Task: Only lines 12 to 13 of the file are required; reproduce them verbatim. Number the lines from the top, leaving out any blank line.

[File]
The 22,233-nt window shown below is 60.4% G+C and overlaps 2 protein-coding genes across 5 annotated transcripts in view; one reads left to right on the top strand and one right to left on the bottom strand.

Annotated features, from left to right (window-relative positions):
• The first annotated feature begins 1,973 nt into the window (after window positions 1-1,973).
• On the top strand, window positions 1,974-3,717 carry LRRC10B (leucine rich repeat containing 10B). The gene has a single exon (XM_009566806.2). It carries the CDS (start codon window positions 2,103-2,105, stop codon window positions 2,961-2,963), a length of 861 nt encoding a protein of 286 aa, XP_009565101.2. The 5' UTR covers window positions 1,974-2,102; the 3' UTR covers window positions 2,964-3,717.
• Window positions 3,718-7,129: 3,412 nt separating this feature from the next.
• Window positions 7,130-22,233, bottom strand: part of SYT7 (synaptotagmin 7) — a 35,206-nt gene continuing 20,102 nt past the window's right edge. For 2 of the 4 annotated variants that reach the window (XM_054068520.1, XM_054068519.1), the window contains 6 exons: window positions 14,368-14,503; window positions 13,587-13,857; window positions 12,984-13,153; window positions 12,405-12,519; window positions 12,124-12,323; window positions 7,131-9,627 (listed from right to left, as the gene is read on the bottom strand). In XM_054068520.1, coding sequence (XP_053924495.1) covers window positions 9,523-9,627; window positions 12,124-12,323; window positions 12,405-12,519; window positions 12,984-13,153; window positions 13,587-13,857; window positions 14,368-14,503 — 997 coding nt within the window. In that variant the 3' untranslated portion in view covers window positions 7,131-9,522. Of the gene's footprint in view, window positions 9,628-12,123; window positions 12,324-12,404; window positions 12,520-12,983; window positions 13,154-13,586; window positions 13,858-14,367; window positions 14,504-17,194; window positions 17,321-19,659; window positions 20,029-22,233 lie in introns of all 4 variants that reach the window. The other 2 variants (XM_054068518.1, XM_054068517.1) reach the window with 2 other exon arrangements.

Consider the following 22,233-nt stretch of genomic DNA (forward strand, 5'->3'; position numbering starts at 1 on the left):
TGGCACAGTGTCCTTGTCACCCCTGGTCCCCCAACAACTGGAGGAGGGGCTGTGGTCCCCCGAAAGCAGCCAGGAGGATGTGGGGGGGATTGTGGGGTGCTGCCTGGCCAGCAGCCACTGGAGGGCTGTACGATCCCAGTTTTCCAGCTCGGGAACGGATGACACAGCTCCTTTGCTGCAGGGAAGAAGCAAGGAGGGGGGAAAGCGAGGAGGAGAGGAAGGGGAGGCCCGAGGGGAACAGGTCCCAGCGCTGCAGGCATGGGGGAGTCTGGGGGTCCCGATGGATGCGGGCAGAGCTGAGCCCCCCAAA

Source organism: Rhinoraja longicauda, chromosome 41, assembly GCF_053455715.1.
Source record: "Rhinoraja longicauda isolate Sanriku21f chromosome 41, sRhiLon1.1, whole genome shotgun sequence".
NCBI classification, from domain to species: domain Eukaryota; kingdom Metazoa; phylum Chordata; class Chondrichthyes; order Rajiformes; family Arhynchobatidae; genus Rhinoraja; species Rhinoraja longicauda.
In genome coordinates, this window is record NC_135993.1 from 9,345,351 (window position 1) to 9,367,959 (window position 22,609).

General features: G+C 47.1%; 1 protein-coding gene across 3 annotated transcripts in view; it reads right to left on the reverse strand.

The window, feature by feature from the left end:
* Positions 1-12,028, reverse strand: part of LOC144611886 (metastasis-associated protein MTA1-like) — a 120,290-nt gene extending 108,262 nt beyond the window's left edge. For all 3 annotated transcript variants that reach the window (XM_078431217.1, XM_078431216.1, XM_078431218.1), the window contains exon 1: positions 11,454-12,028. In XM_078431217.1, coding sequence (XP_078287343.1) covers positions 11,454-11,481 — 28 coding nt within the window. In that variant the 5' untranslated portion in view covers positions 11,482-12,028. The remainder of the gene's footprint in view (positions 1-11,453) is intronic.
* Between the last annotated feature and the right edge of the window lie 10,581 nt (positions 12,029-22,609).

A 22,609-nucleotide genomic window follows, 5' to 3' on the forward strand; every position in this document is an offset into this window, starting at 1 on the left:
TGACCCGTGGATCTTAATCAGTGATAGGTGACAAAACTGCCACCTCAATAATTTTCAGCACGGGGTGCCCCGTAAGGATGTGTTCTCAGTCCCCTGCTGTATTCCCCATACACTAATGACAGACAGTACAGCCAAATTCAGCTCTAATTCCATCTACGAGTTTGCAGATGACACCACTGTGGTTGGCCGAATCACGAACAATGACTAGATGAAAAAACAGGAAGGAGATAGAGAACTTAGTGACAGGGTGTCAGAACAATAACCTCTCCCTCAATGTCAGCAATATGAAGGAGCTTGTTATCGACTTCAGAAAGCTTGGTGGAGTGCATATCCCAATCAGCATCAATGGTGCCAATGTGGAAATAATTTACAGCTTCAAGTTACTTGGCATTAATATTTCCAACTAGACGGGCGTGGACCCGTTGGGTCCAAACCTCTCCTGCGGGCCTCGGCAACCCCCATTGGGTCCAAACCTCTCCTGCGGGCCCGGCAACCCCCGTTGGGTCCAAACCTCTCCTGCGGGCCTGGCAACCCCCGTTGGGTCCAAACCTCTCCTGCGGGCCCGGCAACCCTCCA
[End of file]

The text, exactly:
In genome coordinates, this window is record NC_135993.1 from 9,345,351 (window position 1) to 9,367,959 (window position 22,609).

General features: G+C 47.1%; 1 protein-coding gene across 3 annotated transcripts in view; it reads right to left on the reverse strand.